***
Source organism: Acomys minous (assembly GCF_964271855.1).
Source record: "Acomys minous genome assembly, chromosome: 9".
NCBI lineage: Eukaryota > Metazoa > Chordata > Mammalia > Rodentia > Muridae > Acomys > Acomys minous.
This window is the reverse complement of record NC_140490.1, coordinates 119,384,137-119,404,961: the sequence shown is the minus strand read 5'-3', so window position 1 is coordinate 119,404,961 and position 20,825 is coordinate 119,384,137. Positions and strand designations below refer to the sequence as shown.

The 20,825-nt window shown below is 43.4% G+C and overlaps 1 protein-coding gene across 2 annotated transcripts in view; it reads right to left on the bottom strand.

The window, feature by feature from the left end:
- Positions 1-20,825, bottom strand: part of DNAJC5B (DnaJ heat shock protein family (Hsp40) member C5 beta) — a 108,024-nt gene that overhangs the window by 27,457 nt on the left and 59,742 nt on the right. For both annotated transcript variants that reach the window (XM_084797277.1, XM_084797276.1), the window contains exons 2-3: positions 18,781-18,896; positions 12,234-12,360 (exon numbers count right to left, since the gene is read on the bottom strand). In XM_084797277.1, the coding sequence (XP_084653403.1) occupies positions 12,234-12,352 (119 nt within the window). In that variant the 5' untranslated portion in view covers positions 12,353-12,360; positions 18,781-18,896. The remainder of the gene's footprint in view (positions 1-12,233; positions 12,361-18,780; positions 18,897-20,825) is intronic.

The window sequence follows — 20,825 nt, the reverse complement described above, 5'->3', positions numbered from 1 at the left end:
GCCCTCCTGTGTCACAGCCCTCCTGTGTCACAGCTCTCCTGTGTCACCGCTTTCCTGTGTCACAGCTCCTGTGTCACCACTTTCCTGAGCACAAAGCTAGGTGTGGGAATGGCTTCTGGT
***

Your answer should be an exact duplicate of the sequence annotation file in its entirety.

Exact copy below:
Source organism: Acomys minous (assembly GCF_964271855.1).
Source record: "Acomys minous genome assembly, chromosome: 9".
NCBI lineage: Eukaryota > Metazoa > Chordata > Mammalia > Rodentia > Muridae > Acomys > Acomys minous.
This window is the reverse complement of record NC_140490.1, coordinates 119,384,137-119,404,961: the sequence shown is the minus strand read 5'-3', so window position 1 is coordinate 119,404,961 and position 20,825 is coordinate 119,384,137. Positions and strand designations below refer to the sequence as shown.

The 20,825-nt window shown below is 43.4% G+C and overlaps 1 protein-coding gene across 2 annotated transcripts in view; it reads right to left on the bottom strand.

The window, feature by feature from the left end:
- Positions 1-20,825, bottom strand: part of DNAJC5B (DnaJ heat shock protein family (Hsp40) member C5 beta) — a 108,024-nt gene that overhangs the window by 27,457 nt on the left and 59,742 nt on the right. For both annotated transcript variants that reach the window (XM_084797277.1, XM_084797276.1), the window contains exons 2-3: positions 18,781-18,896; positions 12,234-12,360 (exon numbers count right to left, since the gene is read on the bottom strand). In XM_084797277.1, the coding sequence (XP_084653403.1) occupies positions 12,234-12,352 (119 nt within the window). In that variant the 5' untranslated portion in view covers positions 12,353-12,360; positions 18,781-18,896. The remainder of the gene's footprint in view (positions 1-12,233; positions 12,361-18,780; positions 18,897-20,825) is intronic.

The window sequence follows — 20,825 nt, the reverse complement described above, 5'->3', positions numbered from 1 at the left end:
GCCCTCCTGTGTCACAGCCCTCCTGTGTCACAGCTCTCCTGTGTCACCGCTTTCCTGTGTCACAGCTCCTGTGTCACCACTTTCCTGAGCACAAAGCTAGGTGTGGGAATGGCTTCTGGT